It's more than just a name to the women of the Winona Chapter of the Lois Club. It's a connection.
“There’s a Lois sitting at the table just over there,” said Lois Grant, a member of the Winona Chapter of the Lois Club. “It’s always interesting to see how many of us are left.”
Women from the Winona area gather regularly and have one very important characteristic in common: their name. The Winona Chapter of the Lois Club was first formed Oct. 17, 1995, and continues to meet every fifth Tuesday throughout the year for either lunch or dinner and to simply converse and connect with one another.
The rules are simple: If you are named Lois, you are invited. Period.
“We have no agenda, no dues, no officers,” said Lois Pelowski of Buffalo City, Wis. “We just get together to have lunch.”
The first Lois Club was formed in St. Paul in 1979, when Lois Millner, a teacher, purchased life insurance from agent Lois Weston. They had lunch to celebrate the occasion and enjoyed it so much they invited more Lois’ to the next gathering. Lois Clubs have now sprung up in states throughout the country and a National Lois Convention is held every year.
Women of the Winona Chapter wear large white pins with black lettering, stating the name of the club and, oftentimes, a handwritten or typed last name stuck in beneath their namesake organization. If a member forgets her pin, she must pay a quarter to the “kitty,” which is used to purchase stamps to send sympathy cards to former members’ families.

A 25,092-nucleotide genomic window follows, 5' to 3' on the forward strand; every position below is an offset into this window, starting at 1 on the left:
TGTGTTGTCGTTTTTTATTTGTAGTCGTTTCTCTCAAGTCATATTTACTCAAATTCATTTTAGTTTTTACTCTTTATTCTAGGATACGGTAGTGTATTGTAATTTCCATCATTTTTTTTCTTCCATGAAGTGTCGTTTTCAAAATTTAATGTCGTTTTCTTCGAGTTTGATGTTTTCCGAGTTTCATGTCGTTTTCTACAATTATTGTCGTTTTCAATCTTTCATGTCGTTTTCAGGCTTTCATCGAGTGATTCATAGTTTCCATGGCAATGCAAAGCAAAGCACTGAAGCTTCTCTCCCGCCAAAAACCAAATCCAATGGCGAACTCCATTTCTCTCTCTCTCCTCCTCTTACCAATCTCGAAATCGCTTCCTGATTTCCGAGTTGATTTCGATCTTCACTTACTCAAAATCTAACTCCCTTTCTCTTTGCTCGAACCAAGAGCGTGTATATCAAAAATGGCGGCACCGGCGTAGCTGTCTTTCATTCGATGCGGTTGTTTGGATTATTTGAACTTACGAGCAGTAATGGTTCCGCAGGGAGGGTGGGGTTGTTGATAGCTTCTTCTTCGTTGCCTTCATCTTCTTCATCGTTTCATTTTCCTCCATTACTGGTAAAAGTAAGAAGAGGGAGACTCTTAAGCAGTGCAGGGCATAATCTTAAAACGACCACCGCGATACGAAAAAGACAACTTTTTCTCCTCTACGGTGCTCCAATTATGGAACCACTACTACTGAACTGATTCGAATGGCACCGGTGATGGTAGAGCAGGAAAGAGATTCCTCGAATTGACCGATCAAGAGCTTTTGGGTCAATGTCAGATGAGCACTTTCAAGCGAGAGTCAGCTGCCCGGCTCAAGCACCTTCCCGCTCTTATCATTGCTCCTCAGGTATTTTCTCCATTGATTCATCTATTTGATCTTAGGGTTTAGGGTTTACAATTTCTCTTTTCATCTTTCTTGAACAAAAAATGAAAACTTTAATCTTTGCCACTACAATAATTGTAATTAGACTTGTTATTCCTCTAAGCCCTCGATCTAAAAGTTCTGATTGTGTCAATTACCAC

With a traditional name like Lois, an unavoidable fact is having a list of members they have lost. A binder of the club not only holds newspaper clippings of stories and photographs of the group, but also obituaries of Lois’ who have died.
Although many clubs have been founded based on a specific name, the ladies of the Winona Chapter of the Lois Club are unsure of why their club seems to be the most popular.
“No other ones just seem to stick,” said Pelowski. “No one knows why it’s hung on.”
Conversation at the gathering revolves mostly around grandchildren and great-grandchildren, as the women are of similar ages, but many times the reason of their initial meeting springs up.
“People just don’t know how to spell Lois sometimes,” said Pelowski. “My niece—she still doesn’t get it. I spell it out for her and I still get cards that have my name spelled L-O-U-I-S. You just hate to say anything.”
Unfortunately, the Lois’ do agree that their name is becoming less and less popular.
“It’s a generation name,” said Lois Ladewig of Stockton.
Winona resident Lois Hipps agreed.
“Once we’re gone, the club will be gone,” she said.
Whether or not there will be a sudden surge in the name has yet to be determined, but the ladies will continue to enjoy their gatherings and the friendships they have created no matter the future of the club.
The next Winona Chapter of the Lois Club meeting is set for 12:30 p.m. March 30 at Country Kitchen in Winona, Minn.